Rest assured that real science is just man’s attempt to discover what God has done in creating an orderly world, whether or not the scientist recognizes that fact.

In the area of nutrition, we are able to observe nutrient interactions in the human body with great detail. It’s not perfect, it’s not complete, and it’s not infallible. Nevertheless, it does produce a time-tested body of evidence that is far more reliable than individual, unfounded claims and experiences. Nutrition research science is what differentiates healthy nutrition from nutrition myths.

Yet many Christians determine to trust the claims of individual lay voices over time-tested evidence-based nutrition science because it seems too worldly to believe the latter. And I have found that these beliefs are held onto with a pretty tight grip.

Bible Labels Given to Nutrition Myths

The Daniel Plan. The Bible Diet. Ezekiel Bread. The Maker’s Diet. What Would Jesus Eat?


Will there be no end to crafting man-made eating plans and slapping biblical terms or names onto them? Most of these are just restrictive diet plans that go mining for individual passages or words to support a modern-day weight loss program and market them to Christians. The ideas and methods really have very little to do with the intent of the Scriptures.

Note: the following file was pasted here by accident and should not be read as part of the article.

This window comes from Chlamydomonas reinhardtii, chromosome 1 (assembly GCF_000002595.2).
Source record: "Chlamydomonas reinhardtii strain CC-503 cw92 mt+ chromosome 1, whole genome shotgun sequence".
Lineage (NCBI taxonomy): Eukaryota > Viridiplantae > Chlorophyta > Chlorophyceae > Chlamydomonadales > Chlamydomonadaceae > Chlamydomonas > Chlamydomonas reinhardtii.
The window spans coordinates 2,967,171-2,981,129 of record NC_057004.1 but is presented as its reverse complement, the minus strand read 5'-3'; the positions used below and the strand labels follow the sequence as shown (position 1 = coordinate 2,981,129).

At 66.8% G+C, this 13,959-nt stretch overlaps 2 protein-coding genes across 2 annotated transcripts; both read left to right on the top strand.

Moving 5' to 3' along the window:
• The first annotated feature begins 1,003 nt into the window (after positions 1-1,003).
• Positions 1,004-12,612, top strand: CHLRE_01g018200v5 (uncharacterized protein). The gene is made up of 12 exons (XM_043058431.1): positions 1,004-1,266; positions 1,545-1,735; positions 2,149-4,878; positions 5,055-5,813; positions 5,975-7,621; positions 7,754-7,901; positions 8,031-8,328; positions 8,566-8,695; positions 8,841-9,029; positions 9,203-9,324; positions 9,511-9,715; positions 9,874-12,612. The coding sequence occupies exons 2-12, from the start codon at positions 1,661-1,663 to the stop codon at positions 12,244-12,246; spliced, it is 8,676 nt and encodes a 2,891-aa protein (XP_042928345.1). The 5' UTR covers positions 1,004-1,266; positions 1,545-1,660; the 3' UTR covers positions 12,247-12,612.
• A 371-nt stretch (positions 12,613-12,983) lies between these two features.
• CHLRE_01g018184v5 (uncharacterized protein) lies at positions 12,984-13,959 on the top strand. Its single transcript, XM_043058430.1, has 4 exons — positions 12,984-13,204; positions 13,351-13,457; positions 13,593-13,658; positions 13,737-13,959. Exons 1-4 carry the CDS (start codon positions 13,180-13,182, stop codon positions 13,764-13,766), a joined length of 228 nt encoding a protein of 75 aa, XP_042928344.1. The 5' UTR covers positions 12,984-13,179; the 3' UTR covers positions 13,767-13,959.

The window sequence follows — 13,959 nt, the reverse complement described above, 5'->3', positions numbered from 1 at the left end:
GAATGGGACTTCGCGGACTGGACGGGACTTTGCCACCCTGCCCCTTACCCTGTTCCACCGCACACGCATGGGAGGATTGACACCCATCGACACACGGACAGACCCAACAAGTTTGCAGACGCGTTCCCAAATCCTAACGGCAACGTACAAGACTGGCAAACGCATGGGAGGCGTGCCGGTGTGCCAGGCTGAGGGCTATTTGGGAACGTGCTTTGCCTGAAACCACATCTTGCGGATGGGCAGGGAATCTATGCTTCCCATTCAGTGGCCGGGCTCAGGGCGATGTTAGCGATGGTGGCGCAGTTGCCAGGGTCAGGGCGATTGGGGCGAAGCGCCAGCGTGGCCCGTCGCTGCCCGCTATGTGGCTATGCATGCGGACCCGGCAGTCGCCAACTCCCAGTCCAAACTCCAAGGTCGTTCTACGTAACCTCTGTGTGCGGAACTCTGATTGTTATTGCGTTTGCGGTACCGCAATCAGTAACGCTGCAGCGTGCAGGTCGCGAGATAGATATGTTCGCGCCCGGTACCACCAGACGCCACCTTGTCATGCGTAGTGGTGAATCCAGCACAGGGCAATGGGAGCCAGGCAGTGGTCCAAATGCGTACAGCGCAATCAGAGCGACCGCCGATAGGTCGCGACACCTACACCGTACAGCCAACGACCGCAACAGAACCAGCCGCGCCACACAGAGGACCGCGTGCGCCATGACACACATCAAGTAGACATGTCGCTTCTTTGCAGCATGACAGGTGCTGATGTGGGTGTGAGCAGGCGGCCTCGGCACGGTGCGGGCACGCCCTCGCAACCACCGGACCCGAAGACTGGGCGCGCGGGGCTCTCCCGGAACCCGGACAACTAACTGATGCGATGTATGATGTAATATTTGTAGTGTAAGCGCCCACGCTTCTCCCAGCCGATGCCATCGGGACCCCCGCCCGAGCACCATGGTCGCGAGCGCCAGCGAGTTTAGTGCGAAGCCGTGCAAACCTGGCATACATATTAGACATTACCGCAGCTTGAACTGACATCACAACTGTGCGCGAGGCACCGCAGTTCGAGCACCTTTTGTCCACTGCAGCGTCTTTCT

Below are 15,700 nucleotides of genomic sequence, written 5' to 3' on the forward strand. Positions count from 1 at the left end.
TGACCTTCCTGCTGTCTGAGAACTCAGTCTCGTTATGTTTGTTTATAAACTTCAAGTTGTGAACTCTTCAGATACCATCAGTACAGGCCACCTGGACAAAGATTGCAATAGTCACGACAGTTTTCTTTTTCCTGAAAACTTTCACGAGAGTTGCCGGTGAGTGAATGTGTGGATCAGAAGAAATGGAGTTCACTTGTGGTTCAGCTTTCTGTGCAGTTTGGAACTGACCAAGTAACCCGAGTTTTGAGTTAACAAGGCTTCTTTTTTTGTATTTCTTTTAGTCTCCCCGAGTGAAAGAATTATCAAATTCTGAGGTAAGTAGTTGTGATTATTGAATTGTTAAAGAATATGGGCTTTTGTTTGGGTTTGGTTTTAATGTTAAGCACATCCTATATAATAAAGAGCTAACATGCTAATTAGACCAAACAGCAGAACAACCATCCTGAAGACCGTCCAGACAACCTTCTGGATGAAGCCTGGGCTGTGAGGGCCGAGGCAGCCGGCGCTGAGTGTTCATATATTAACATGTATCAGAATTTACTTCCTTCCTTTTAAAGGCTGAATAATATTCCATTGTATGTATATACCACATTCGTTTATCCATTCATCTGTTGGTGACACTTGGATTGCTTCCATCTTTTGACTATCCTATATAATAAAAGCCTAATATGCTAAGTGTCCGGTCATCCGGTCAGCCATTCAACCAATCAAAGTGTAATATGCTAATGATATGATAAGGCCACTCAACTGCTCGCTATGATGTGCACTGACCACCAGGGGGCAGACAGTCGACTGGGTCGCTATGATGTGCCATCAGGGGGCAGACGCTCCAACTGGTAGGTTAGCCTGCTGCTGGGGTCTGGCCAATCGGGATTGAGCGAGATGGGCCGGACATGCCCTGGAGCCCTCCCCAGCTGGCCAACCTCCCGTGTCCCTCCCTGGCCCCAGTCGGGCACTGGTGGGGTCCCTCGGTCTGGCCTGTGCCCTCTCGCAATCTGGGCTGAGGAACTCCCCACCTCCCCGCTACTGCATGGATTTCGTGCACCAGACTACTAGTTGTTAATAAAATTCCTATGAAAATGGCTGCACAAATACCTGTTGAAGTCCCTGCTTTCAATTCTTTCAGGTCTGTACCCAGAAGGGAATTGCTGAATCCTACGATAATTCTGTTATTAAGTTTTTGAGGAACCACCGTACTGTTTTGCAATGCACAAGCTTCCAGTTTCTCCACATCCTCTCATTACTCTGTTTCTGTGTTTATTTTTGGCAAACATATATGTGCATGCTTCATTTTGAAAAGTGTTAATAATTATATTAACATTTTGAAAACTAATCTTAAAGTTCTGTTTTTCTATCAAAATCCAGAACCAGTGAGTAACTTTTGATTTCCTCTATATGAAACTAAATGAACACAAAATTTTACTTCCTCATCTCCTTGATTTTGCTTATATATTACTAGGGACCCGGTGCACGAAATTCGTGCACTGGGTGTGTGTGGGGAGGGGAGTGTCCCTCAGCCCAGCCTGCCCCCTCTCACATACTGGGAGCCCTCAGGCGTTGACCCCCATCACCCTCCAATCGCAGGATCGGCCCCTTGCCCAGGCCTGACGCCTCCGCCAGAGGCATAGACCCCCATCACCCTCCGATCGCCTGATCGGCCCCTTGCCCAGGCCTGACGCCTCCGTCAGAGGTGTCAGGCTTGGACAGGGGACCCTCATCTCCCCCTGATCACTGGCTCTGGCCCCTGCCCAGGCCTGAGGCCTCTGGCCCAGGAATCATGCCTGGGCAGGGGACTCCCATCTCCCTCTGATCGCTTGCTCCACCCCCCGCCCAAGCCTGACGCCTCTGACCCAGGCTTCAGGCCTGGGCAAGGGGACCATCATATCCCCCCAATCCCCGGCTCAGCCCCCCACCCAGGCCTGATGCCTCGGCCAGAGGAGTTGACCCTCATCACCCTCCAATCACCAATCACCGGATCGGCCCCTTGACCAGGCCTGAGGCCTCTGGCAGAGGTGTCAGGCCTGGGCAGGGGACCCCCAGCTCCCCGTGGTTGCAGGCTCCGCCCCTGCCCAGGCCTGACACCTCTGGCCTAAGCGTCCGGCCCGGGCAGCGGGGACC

This is called proof texting and is a flippant abuse of the Bible, so yeah…it irks me.

You are Not Alone

Certainly, it is not expected that you will be able to easily recognize nutrition myths. It is so challenging to discern between true and false nutrition information that you are seeing. I don’t envy you, but I am here for you.

Get the real nutrition help you need as part of your journey toward an unobsessed, healthy relationship with food and your body in the Satisfied! online program. To find out more, get your free Kickstarter Plan call. Together, we will determine what options best suit you, your goals, and your ongoing growth in Christ!

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Cheryl Szarko


I love helping women overcome years of bondage to food, dieting, and weight loss obsession through solid nutrition science and careful biblical counseling

Cheryl Szarko